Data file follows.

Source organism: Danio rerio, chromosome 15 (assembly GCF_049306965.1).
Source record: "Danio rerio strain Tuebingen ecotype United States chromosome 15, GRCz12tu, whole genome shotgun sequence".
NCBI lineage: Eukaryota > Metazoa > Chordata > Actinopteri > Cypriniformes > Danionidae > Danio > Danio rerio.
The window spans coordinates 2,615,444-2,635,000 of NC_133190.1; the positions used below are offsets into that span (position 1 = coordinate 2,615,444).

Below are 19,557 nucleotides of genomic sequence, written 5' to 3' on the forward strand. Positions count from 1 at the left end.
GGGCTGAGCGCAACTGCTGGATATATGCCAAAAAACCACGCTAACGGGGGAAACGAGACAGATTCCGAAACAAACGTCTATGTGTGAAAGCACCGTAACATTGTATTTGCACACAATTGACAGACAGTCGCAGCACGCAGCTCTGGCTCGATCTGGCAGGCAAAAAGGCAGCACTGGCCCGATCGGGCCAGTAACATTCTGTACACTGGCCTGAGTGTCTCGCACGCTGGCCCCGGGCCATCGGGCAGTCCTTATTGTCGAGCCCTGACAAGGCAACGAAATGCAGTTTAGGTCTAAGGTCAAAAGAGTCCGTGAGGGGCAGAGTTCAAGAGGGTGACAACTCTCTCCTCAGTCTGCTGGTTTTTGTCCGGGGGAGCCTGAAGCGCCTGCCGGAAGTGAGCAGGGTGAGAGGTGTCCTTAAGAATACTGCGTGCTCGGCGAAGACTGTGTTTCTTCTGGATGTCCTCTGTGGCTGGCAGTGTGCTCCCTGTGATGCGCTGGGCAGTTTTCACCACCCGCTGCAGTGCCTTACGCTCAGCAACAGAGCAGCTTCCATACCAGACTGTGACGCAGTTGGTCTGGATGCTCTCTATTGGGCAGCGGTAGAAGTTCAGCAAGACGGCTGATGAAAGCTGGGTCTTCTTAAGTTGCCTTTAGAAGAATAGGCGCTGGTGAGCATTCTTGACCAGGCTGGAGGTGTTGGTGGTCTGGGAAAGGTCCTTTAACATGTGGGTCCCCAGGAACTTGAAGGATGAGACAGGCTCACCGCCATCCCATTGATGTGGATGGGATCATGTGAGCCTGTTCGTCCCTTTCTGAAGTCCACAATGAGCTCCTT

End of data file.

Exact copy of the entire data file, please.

Source organism: Danio rerio, chromosome 15 (assembly GCF_049306965.1).
Source record: "Danio rerio strain Tuebingen ecotype United States chromosome 15, GRCz12tu, whole genome shotgun sequence".
NCBI lineage: Eukaryota > Metazoa > Chordata > Actinopteri > Cypriniformes > Danionidae > Danio > Danio rerio.
The window spans coordinates 2,615,444-2,635,000 of NC_133190.1; the positions used below are offsets into that span (position 1 = coordinate 2,615,444).

Below are 19,557 nucleotides of genomic sequence, written 5' to 3' on the forward strand. Positions count from 1 at the left end.
GGGCTGAGCGCAACTGCTGGATATATGCCAAAAAACCACGCTAACGGGGGAAACGAGACAGATTCCGAAACAAACGTCTATGTGTGAAAGCACCGTAACATTGTATTTGCACACAATTGACAGACAGTCGCAGCACGCAGCTCTGGCTCGATCTGGCAGGCAAAAAGGCAGCACTGGCCCGATCGGGCCAGTAACATTCTGTACACTGGCCTGAGTGTCTCGCACGCTGGCCCCGGGCCATCGGGCAGTCCTTATTGTCGAGCCCTGACAAGGCAACGAAATGCAGTTTAGGTCTAAGGTCAAAAGAGTCCGTGAGGGGCAGAGTTCAAGAGGGTGACAACTCTCTCCTCAGTCTGCTGGTTTTTGTCCGGGGGAGCCTGAAGCGCCTGCCGGAAGTGAGCAGGGTGAGAGGTGTCCTTAAGAATACTGCGTGCTCGGCGAAGACTGTGTTTCTTCTGGATGTCCTCTGTGGCTGGCAGTGTGCTCCCTGTGATGCGCTGGGCAGTTTTCACCACCCGCTGCAGTGCCTTACGCTCAGCAACAGAGCAGCTTCCATACCAGACTGTGACGCAGTTGGTCTGGATGCTCTCTATTGGGCAGCGGTAGAAGTTCAGCAAGACGGCTGATGAAAGCTGGGTCTTCTTAAGTTGCCTTTAGAAGAATAGGCGCTGGTGAGCATTCTTGACCAGGCTGGAGGTGTTGGTGGTCTGGGAAAGGTCCTTTAACATGTGGGTCCCCAGGAACTTGAAGGATGAGACAGGCTCACCGCCATCCCATTGATGTGGATGGGATCATGTGAGCCTGTTCGTCCCTTTCTGAAGTCCACAATGAGCTCCTT